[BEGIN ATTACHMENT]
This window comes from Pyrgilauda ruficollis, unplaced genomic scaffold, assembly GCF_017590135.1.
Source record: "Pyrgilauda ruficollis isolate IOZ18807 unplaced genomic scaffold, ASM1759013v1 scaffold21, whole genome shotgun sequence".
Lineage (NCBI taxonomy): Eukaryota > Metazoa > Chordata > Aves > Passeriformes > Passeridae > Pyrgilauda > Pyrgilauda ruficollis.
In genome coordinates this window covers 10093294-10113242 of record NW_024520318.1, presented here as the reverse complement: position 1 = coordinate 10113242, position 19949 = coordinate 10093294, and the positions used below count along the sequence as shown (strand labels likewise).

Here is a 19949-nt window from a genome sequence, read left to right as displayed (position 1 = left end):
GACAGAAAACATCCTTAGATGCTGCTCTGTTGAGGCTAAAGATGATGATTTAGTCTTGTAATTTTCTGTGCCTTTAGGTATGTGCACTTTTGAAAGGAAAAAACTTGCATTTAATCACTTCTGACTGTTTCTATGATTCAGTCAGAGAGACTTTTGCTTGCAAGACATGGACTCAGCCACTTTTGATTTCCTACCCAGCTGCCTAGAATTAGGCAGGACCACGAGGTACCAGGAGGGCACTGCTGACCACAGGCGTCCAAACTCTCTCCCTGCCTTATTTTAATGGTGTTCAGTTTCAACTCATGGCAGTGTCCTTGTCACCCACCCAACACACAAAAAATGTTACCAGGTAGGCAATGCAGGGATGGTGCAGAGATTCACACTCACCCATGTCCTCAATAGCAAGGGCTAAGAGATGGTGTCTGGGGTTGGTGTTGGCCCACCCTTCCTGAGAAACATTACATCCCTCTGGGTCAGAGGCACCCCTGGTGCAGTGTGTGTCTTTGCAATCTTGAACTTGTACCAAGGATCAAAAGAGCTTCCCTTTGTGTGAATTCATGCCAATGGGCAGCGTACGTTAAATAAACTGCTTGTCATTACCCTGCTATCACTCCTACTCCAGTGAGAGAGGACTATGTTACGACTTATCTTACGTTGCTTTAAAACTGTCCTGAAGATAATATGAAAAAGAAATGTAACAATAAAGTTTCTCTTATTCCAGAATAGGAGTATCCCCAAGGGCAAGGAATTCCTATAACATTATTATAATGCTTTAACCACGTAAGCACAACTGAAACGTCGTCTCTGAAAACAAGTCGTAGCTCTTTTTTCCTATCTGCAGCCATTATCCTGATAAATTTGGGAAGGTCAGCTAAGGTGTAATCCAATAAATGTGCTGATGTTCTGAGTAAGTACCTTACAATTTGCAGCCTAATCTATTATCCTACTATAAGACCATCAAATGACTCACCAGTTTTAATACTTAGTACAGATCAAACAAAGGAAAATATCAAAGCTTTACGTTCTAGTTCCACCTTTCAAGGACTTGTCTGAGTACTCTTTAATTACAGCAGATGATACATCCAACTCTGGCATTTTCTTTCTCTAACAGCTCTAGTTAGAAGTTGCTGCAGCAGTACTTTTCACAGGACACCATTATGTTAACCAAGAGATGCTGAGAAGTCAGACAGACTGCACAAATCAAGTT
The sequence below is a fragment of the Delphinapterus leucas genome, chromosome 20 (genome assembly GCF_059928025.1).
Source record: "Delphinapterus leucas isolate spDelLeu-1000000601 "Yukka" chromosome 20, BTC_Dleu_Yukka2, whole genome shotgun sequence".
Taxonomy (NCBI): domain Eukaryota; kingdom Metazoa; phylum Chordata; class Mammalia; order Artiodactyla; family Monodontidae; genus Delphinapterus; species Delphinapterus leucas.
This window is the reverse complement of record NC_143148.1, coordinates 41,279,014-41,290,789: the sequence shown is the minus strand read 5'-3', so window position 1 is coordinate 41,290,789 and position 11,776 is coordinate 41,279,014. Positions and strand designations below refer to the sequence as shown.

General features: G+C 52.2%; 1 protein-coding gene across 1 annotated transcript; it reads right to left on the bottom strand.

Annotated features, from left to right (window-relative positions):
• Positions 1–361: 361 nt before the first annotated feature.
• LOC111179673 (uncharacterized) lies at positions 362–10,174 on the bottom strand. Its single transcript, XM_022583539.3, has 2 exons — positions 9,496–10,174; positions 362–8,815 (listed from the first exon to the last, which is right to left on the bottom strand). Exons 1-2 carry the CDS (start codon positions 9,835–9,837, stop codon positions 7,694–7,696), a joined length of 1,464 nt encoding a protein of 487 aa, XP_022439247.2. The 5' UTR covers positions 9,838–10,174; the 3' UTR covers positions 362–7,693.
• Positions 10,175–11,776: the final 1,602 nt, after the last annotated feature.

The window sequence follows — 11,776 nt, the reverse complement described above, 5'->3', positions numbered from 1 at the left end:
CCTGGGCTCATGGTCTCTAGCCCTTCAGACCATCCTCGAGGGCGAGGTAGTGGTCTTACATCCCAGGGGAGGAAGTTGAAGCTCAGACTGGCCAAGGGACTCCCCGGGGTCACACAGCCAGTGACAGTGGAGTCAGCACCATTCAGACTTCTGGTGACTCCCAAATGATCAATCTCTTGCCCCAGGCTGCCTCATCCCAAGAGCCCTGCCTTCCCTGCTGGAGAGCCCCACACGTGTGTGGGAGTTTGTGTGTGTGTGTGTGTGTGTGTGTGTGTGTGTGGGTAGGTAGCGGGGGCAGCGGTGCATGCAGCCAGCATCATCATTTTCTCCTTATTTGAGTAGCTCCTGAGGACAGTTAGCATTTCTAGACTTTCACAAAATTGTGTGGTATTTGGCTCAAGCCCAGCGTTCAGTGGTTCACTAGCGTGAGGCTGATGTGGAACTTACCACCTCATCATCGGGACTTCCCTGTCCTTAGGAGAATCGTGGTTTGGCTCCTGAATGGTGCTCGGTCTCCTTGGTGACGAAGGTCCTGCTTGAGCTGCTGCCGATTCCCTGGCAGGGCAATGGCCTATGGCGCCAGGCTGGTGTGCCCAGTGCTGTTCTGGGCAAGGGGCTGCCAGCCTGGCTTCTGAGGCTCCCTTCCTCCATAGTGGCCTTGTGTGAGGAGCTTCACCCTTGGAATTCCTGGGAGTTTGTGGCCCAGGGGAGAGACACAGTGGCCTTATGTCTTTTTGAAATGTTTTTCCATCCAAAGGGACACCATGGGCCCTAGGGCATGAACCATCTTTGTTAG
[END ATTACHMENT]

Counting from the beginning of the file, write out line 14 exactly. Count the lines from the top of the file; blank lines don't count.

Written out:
• LOC111179673 (uncharacterized) lies at positions 362–10,174 on the bottom strand. Its single transcript, XM_022583539.3, has 2 exons — positions 9,496–10,174; positions 362–8,815 (listed from the first exon to the last, which is right to left on the bottom strand). Exons 1-2 carry the CDS (start codon positions 9,835–9,837, stop codon positions 7,694–7,696), a joined length of 1,464 nt encoding a protein of 487 aa, XP_022439247.2. The 5' UTR covers positions 9,838–10,174; the 3' UTR covers positions 362–7,693.